Sunday, October 05, 2008

Transient Permanence: To Invest In Life

    One Shabbat afternoon Rabbi Meir was learning in the study hall. His two sons died [at home]. [Beruriah] took them to the attic and spread a sheet over them. When Rabbi Meir came home after Shabbat he asked “Where are my two sons?” “They went,” she replied. He made havdalah, then ate and blessed after the food. She said “I have one question for you. If someone came and lent me something, and then comes to get the deposit back, should I return it or not?” “One has to return the deposit,” he said. She then showed him his two dead sons. He started to cry. She said to him “Did you not tell me that we must return a deposit? Thus God has given, God has taken away, may God’s name be blessed.”

    ~Yalkut Shimoni on Proverbs 31:10 (source)


    Yet there is another aspect to prayer: prayer is an act of giving away. Prayer means sacrifice, unrestricted offering of the whole self, the returning to God of body and soul, everything one possesses and cherishes. There is an altar in heaven upon which the archangel Michael offers the souls of the righteous. Thrice daily we petition God to accept our prayers, as well as the fires- the self-sacrifices of Israel- on that altar (v’eishei yisrael u’tefilasam b’ahavah tikabel b’ratzon.) Prayer is rooted in the idea that man belongs, not to himself, but that God claims man, and that His claim to man is not partial but total. God, the Almighty, sometimes wills man to place himself, like Isaac of old, on the altar, to light the fire and to be consumed as a burn offering. Does not the story of the Akeidah tell us about the great, awesome drama of man giving himself away to God. Of course Judaism is vehemently opposed to human sacrifice. The Bible speaks with indignation and disdain of child sacrifice; physical human sacrifice was declared abominable. Yet the idea that man belongs to God, without qualification, and that God, from time to time, makes a demand upon man to return what is God’s to God is an important principle in Judaism. God claimed Moses’ life: He demanded the return of body and soul without permitting him to cross the Jordan. Moses complied, and willingly died the “Death by Kiss.” God claimed Isaac and Abraham gave Isaac away. What does prayer mean in the light of all this? The restoration of God’s ownership rights, which are absolute, over everything He owns. The call:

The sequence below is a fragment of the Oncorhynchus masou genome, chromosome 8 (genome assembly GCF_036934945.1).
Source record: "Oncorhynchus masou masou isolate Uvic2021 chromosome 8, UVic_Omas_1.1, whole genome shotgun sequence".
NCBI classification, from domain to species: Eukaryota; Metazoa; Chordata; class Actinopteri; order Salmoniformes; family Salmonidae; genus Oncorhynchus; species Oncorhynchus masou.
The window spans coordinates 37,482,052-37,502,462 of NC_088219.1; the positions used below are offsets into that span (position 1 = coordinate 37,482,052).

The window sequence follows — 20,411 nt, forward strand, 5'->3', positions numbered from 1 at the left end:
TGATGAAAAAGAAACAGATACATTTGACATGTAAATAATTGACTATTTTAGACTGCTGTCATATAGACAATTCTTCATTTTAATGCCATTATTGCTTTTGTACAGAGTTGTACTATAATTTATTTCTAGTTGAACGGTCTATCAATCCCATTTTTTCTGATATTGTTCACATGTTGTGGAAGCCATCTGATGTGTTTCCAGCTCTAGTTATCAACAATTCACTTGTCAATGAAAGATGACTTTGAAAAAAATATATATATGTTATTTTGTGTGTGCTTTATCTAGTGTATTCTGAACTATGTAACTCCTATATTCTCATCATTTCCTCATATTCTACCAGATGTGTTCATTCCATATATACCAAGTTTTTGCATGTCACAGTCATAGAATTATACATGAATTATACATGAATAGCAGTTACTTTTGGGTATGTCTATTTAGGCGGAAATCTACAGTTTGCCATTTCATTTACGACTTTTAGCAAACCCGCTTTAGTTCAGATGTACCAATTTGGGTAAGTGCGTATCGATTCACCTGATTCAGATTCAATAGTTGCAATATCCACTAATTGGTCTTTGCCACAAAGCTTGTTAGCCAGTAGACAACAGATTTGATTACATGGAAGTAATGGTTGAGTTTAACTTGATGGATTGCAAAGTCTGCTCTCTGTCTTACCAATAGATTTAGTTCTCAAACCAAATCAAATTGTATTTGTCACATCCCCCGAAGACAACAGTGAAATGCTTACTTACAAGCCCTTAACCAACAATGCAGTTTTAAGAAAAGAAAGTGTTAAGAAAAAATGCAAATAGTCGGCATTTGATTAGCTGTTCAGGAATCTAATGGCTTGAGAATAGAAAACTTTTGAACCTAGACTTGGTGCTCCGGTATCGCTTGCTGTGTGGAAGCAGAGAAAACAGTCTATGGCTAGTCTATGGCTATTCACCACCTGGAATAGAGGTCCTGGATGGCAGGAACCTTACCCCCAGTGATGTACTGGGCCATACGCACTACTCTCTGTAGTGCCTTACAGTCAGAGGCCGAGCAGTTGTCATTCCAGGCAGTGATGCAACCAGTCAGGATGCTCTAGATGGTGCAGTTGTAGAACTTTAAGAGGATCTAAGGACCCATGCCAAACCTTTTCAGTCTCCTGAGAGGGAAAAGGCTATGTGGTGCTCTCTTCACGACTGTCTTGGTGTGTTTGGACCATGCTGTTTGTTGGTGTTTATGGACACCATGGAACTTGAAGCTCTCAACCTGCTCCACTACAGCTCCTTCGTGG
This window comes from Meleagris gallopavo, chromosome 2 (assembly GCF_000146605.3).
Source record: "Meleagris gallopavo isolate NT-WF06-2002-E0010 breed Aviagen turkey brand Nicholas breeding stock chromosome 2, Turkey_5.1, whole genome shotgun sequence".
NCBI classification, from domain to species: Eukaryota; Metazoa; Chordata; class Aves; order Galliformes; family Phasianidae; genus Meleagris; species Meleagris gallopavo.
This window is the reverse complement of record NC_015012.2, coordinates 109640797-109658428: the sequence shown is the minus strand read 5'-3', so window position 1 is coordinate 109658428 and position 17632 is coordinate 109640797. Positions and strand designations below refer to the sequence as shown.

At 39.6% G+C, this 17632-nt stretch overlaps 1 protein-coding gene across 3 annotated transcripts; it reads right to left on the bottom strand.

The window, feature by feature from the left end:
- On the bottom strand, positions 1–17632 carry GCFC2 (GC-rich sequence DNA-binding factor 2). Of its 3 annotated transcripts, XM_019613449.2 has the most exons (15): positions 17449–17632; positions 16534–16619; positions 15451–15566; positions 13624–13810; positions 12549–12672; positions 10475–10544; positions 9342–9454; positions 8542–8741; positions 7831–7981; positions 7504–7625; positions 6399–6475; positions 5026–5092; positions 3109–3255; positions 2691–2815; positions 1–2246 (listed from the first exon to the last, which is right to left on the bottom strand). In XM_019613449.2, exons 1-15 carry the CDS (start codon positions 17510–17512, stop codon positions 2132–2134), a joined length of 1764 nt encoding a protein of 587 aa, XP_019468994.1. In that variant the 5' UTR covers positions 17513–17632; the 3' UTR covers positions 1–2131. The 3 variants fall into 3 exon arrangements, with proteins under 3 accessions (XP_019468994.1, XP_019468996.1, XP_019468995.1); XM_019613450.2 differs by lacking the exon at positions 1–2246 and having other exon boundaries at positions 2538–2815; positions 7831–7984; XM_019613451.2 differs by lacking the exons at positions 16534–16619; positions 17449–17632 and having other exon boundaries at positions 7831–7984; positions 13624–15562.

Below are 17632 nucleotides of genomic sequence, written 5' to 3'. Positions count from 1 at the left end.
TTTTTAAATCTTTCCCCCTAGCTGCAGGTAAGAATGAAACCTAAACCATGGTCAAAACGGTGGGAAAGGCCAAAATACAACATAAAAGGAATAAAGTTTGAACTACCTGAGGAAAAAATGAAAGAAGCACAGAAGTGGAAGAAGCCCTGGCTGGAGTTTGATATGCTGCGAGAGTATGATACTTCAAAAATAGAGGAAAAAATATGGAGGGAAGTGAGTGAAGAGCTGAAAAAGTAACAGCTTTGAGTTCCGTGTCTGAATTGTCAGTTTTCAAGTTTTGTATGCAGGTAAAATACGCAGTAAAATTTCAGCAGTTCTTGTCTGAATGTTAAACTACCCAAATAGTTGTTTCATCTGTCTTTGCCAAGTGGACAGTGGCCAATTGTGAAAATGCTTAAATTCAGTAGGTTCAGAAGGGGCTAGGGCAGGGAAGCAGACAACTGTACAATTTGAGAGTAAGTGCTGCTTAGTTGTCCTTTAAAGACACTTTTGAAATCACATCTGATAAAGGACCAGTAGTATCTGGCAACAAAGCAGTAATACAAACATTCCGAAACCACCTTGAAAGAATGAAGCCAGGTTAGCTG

“Take thy son, thy only son, whom you love so much..and bring him as a burnt offering” is addressed to all men. In response to this call, man engages in prayer, as sacrificial performance.

    A new equation emerges: prayer equals sacrifice. Initially, prayer helps man discover himself, through understanding and affirmation of his need-awareness. Once the task of self-discovery is fulfilled, man is summoned to ascend the altar and return everything he has just acquired to God. Man who was told to create himself, objectify himself, and gain independence and freedom for himself, must return everything he considers his own to God.

    ~Redemption, Prayer, Talmud Torah, pages 71-72 by Rabbi Joseph B. Soloveitchik
Why is it, that in order to live truly, we must expose ourselves to the greatest vulnerability?

To truly live, to taste of the flavor and color that composes life, means that one must develop the capacity to give. One must be able to give and give and gift, like a font of water that never stops flowing, to invest one's time and energy into everyone and everything that crosses one's path. And then, cruelly, the very object of our passions and endeavors is taken from us or crumbles before us. In this darkness, we struggle to find meaning. Why did God find it necessary to take an object or person into whom we had invested so much, to whom we had given our very soul?

This is when we begin to realize that in truth, nothing is ours. My body is not my own, nor is my soul. How much the more so are the material possessions that come into my keeping, or the people who cross my path, not mine to keep! And so, while it is deeply painful to lose a person or object into whom we have invested the fire of our intellect, the passion of our youth and the kindness born of desire, we must learn to think, not of the loss, but of the great gift that we were granted while that person was yet with us.